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    • Recently, the Director-General of the Central Reserve Police Force (CRPF), said that hotbeds of left-wing extremism have been cleared in three States.

    More about the news:

    • Update of the LWE:
      • Bihar: According to CRPF Chief, Bihar is free of left-wing extremism (LWE) now.
      • Jharkhand: Security forces have made inroads into areas in Jharkhand that were once inaccessible due to the presence of Maoists.
      • Overall affected districts:
        • The number of most affected districts, accounting for 90% of the violent incidents, had reduced from 35 in 2015 to 25 in 2021. 
          • These districts are mostly in Chhattisgarh, Jharkhand, Odisha, Maharashtra, Telengana and Andhra Pradesh.
          • Simultaneously, the area under influence of Maoists has also reduced significantly.
      • Incidents of violence: They have come down from the highest level of 2,258 in 2009 to 509 in 2021. 
      • The death rate: Rate came down since to violence has come down by 85%. 
      • Death toll: In the year 2010, the death toll was at the highest level of 1,005 which has come down to 147 in the year 2021. 
    • Operations led by CRPF:
      • CRPF launched Operation Octopus, Operation Double Bull, Operation Thunderstorm and Operation Chakarbandha in the three States (Bihar, Jharkhand and Chhattisgarh).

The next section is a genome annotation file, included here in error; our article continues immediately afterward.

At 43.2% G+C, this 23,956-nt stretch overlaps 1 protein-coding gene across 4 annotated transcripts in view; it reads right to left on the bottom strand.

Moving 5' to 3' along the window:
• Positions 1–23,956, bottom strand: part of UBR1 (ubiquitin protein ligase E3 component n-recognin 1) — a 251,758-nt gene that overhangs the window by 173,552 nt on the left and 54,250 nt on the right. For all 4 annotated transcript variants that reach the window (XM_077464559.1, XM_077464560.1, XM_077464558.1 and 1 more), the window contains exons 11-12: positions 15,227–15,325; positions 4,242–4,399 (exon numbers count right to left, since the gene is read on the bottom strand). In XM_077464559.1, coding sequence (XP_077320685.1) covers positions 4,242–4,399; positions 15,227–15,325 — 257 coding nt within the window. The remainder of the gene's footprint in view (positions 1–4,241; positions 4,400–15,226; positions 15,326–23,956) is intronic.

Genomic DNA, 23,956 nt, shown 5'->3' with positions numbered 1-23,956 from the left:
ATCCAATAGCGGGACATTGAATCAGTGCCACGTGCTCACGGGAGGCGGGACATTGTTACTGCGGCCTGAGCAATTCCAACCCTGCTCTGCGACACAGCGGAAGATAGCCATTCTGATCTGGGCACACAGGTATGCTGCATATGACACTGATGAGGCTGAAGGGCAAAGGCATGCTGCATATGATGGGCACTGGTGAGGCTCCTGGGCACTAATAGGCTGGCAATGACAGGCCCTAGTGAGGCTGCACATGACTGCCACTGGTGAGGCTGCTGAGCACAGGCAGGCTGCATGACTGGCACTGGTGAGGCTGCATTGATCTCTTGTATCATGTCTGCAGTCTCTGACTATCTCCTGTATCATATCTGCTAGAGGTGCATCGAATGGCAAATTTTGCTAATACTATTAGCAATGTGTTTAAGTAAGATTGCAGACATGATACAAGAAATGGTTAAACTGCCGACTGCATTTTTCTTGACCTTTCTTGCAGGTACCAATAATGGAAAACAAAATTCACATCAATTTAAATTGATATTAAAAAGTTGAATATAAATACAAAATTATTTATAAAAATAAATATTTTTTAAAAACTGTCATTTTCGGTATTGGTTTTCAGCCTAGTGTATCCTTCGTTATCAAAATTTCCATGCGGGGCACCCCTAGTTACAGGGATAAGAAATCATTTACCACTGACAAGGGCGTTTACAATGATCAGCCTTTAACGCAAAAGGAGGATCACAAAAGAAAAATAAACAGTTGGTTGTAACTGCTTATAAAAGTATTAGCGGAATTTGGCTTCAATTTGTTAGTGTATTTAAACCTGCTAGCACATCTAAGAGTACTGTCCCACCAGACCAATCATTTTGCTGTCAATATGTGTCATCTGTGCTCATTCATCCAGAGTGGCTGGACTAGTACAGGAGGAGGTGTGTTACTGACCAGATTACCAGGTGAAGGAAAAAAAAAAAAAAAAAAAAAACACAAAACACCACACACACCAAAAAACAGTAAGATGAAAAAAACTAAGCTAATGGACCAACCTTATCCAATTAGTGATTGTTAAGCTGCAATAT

Left-wing Extremism(LWE) in India

    • About:
      • Left-wing extremists, popularly known as Maoists worldwide and as Naxalites/Naxalism in India, has been a major threat to India since the 1960s. 
      • The Naxalites have frequently targeted tribal, police and government workers in what they say is a fight for improved land rights and more jobs for neglected agricultural labourers and the poor.
      • Red Corridor:
        • The influence zone of LWE in India is called the Red corridor, which has been steadily declining in terms of geographical coverage and number of violent incidents.
    • History of LWE in India:
      • The term Naxalism derives from the name of the Naxalbari village in West Bengal where a peasant revolt took place against local landlords over a land dispute in 1967.
      • The origins of Left-Wing Extremism (LWE) in India goes back to the Telangana peasant rebellion (1946-51), the movement was at its peak in 1967, when the peasants, landless labourers, and Adivasis raided the granaries of a landlord in the Naxalbari village in West Bengal.
      • The Naxal rebellion was led by Charu Majumdar and his close associates, Kanu Sanyal and Jangal Santhal.
      • These rebels not only were assisted by the people from nearby villages but also from the People’s Republic of China. The Chinese Media had called this movement the “Spring Thunder”.
      • The movement initially took inspiration from China’s founding father, Mao Zedong, but had later become radically different from Maoism.
    • Reasons for Left Wing Extremism
      • Tribal Discontent:
        • The Forest (Conservation) Act, 1980 has been used to target tribals, who depend on forest produce for their living.
        • Massive displacement of tribal population in the Naxalism-affected states due to development projects, mining operations and other reasons.
          • Also, poor implementation of FRA, eviction of the land ceiling.
      • Lack of Livelihood: 
        • Such people who do not have any source of living are taken into Naxalism by Maoists.
        • Maoists provide arms and ammunition and money to such people.
      • Governance-related issues: